private val requestTimeouts = counter("request-timeouts")

  override def collect(collectionContext: CollectionContext): EntitySnapshot

  def updateStats(newStats: Stats): Unit

We keep a copy of the most recent statistics, starting with a value of all zeroes. Next, for the metrics that map nicely to Kamon’s instruments, we do that.

override def collect(collectionContext: CollectionContext): EntitySnapshot = {
  val parentSnapshot = super.collect(collectionContext)
  val metrics = parentSnapshot.metrics ++ Map(
    counterKey("uptime", Time.Nanoseconds)  CounterSnapshot(stats.uptime.toNanos),
    counterKey("max-open-connections")  CounterSnapshot(stats.maxOpenConnections),
    counterKey("max-open-requests")  CounterSnapshot(stats.maxOpenRequests)
  new DefaultEntitySnapshot(metrics)

When it is time for Kamon to collect the values for our entity, that is were things get a little tricky. We need to do a combination of both the default behaviour for the Kamon-friendly statistics along with some custom behaviour for those that are not. Luckily this was not too difficult:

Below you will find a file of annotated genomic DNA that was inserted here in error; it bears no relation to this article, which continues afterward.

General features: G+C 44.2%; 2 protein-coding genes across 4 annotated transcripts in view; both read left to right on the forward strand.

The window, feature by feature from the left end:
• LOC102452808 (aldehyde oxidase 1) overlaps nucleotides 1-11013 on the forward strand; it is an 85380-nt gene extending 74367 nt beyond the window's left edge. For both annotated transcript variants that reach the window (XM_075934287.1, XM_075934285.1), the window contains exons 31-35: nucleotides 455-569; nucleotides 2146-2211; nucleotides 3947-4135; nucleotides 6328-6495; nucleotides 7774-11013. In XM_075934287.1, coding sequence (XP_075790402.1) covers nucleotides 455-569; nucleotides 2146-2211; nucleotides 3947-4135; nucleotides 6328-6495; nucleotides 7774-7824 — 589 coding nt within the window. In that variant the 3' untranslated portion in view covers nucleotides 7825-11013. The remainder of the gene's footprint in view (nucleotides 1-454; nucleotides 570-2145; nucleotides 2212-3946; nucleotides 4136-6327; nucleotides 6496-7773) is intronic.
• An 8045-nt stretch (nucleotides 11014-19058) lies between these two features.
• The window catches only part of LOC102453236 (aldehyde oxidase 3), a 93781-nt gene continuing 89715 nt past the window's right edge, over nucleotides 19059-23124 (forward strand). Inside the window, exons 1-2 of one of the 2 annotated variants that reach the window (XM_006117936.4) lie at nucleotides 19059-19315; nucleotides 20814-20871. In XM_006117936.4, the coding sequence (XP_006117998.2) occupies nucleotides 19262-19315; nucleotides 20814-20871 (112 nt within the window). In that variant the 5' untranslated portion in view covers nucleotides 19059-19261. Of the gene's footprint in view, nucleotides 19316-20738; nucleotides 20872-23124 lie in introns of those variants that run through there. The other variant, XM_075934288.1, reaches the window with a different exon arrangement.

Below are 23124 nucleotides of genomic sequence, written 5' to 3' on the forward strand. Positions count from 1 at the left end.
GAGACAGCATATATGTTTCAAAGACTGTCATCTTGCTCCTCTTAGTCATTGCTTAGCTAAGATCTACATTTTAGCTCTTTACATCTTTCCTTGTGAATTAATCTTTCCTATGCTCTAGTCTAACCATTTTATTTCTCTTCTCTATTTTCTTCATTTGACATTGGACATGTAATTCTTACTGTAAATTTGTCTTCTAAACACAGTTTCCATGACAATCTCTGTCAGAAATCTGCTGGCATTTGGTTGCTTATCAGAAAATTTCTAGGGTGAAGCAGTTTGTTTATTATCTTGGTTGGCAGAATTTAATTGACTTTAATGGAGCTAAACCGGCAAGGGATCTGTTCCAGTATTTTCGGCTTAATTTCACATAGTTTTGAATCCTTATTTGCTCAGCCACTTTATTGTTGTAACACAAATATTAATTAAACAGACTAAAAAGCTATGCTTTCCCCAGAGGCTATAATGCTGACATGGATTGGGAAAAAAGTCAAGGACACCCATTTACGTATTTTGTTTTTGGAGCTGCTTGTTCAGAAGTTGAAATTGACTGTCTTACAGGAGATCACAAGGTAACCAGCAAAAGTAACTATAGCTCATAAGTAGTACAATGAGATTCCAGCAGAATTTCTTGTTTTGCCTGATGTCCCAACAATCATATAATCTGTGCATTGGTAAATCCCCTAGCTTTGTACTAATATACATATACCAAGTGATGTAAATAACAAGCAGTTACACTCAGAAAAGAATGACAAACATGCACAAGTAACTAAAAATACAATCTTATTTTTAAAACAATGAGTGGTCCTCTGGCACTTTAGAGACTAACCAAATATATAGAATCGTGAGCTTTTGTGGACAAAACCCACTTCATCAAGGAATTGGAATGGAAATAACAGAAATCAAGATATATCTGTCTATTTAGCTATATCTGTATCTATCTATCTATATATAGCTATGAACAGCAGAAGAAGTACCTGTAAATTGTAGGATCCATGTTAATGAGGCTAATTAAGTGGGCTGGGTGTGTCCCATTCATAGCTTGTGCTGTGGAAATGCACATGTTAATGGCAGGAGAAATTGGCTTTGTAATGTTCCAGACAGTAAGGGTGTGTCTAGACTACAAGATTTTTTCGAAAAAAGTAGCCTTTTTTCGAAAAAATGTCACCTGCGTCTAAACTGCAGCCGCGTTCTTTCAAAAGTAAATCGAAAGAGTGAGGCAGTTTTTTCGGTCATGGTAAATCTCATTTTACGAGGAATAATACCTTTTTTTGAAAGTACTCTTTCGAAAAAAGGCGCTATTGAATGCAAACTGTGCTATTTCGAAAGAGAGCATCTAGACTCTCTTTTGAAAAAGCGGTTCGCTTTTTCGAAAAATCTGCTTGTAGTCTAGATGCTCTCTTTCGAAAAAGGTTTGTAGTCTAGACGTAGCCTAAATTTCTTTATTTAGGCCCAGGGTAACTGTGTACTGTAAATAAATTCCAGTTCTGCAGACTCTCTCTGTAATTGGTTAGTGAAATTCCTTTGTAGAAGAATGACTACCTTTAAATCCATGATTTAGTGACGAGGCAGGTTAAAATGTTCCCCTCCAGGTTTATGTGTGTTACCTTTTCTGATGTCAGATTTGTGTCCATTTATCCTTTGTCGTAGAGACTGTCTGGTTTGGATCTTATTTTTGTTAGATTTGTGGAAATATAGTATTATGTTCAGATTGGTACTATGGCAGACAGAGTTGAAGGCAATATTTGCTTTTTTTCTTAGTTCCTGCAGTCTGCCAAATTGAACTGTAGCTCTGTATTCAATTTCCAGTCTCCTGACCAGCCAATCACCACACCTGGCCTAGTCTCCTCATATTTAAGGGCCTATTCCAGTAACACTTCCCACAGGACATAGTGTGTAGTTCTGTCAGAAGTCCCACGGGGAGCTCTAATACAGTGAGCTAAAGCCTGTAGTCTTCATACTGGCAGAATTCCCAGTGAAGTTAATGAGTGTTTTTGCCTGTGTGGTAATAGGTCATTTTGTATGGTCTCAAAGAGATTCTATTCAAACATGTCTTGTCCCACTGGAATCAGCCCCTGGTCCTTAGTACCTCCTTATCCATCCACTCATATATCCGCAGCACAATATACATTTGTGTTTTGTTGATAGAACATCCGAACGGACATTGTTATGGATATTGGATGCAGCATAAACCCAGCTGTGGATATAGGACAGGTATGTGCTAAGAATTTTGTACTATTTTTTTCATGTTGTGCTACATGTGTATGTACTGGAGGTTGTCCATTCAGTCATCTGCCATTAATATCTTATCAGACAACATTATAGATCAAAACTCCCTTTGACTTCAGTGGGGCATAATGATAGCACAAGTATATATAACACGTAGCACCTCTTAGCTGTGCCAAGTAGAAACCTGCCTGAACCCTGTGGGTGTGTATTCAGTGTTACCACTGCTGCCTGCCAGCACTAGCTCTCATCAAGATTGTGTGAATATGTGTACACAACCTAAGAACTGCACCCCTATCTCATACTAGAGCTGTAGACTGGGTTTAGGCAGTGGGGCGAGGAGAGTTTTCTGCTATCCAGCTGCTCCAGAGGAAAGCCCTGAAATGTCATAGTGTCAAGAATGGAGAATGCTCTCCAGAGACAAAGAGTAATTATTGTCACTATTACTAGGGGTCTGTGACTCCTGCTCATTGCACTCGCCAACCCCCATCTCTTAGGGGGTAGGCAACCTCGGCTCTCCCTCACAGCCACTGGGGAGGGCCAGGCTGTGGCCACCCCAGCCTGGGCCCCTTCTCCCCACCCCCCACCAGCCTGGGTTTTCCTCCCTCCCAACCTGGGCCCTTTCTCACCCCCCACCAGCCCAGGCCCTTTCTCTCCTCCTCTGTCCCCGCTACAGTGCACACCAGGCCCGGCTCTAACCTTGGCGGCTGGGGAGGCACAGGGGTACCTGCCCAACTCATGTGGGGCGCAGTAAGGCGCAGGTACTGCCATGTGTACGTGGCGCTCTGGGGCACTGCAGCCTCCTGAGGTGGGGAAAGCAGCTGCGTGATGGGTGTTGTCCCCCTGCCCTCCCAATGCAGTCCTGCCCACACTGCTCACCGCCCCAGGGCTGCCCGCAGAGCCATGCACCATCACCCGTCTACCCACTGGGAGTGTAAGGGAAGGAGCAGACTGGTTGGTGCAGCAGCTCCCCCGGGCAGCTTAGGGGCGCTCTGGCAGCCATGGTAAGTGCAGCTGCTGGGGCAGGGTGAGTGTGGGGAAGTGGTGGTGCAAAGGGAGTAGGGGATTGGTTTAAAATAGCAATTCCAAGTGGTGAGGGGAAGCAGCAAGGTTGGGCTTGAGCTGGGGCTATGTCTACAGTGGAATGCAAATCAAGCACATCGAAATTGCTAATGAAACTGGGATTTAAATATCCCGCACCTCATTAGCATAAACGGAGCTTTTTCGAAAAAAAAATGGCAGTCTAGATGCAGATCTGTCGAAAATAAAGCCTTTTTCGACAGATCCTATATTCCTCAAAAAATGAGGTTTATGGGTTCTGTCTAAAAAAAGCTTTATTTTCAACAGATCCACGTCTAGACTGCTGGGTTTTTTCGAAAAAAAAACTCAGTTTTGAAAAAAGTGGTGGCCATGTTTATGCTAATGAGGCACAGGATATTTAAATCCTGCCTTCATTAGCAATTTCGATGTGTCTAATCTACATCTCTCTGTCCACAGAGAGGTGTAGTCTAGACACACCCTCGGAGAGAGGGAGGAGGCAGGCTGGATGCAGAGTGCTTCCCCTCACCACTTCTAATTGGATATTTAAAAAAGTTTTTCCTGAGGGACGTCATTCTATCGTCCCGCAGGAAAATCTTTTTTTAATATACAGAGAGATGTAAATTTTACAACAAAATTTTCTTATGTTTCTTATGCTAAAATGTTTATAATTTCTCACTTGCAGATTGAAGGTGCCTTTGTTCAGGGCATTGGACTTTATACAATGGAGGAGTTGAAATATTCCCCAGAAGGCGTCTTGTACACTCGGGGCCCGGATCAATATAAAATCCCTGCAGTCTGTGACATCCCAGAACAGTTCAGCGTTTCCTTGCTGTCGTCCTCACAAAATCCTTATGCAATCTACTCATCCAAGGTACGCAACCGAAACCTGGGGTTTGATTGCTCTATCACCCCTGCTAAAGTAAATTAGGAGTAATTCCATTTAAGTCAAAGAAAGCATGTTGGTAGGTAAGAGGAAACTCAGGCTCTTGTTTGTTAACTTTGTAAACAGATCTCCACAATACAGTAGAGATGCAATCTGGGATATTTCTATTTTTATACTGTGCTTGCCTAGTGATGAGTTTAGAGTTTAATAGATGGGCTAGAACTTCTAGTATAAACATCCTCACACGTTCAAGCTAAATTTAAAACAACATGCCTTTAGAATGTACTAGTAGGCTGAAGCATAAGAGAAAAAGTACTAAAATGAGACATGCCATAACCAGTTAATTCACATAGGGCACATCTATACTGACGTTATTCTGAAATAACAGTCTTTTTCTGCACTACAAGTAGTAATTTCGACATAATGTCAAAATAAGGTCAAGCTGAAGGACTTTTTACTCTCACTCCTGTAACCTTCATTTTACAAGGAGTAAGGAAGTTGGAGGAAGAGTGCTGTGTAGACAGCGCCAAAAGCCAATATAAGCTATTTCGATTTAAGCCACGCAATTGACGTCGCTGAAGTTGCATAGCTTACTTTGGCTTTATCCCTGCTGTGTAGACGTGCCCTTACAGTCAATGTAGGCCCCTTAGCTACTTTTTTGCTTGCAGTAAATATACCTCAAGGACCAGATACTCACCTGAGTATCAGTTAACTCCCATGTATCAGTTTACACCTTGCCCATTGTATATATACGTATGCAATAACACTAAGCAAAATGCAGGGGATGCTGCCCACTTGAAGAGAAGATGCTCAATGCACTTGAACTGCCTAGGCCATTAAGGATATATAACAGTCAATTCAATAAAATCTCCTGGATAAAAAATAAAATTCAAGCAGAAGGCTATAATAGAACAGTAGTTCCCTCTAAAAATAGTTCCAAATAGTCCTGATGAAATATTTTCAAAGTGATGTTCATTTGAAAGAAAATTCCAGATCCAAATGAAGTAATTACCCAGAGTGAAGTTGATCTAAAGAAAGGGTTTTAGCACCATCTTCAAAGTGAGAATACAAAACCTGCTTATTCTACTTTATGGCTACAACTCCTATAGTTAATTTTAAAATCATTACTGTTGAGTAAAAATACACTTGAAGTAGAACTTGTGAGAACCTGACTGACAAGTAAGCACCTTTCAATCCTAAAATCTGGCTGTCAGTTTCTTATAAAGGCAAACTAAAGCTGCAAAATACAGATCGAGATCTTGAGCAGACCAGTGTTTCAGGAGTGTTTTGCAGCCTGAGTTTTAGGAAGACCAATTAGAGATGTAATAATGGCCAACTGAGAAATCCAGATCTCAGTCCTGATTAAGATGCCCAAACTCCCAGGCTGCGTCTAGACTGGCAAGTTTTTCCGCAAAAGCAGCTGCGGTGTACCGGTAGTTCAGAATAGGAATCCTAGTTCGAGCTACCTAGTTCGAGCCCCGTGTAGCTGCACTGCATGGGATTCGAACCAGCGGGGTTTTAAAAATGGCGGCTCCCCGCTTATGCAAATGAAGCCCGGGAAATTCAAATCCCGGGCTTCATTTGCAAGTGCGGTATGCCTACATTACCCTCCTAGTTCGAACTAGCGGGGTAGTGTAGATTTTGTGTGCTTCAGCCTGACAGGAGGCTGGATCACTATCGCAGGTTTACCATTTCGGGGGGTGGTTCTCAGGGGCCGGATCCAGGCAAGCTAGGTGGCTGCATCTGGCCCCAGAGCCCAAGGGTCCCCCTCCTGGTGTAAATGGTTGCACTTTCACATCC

1. We invoke the parent class’s collect method to get a snapshot that includes all of the Kamon-friendly statistics.
  2. From that snapshot, we can get the recorded instrument snapshot and append to it fabricated instrument snapshots with the values that we want. We use report uptime, max-open-connections, and max-open-requests as counters.
  3. Finally, we construct a new snapshot with our custom metrics.

Last, we just need to be sure to deal with the updates:

def updateStats(newStats: Stats): Unit = {
  connections.increment(newStats.totalConnections - stats.totalConnections)
  requests.increment(newStats.totalRequests - stats.totalRequests)
  requestTimeouts.increment(newStats.requestTimeouts - stats.requestTimeouts)
  stats = newStats

The implementation here should not come as a surprise.

  1. Both open-connections and open-requests are histograms, so we just record their new values.
  2. For connections, requests, and request-timeouts, we simply record how much each of these has increased since the last time.
  3. Finally, we keep a copy of the statistics. Note that we do not have to do anything for the other values as those metrics are generated during collect.

And that is how we take the statistics from Spray to report them from a custom Kamon entity recorder.

Moving forward

We are generally pretty happy with our work in spray-kamon-metrics, but that is not to say there is not room for improvement. A few of ideas come to mind:

  1. Figure out if there is a better way to handle request timeouts.
  2. See if it is possible to implement any of this using AspectJ, making it as simple to use as kamon-spray.
  3. Especially if we can acheive the last goal, perhaps it would be good to merge this into kamon-spray itself.

Can you think of anything else you like the library to do?

posted on September 24, 2015 by
Daniel Solano Gómez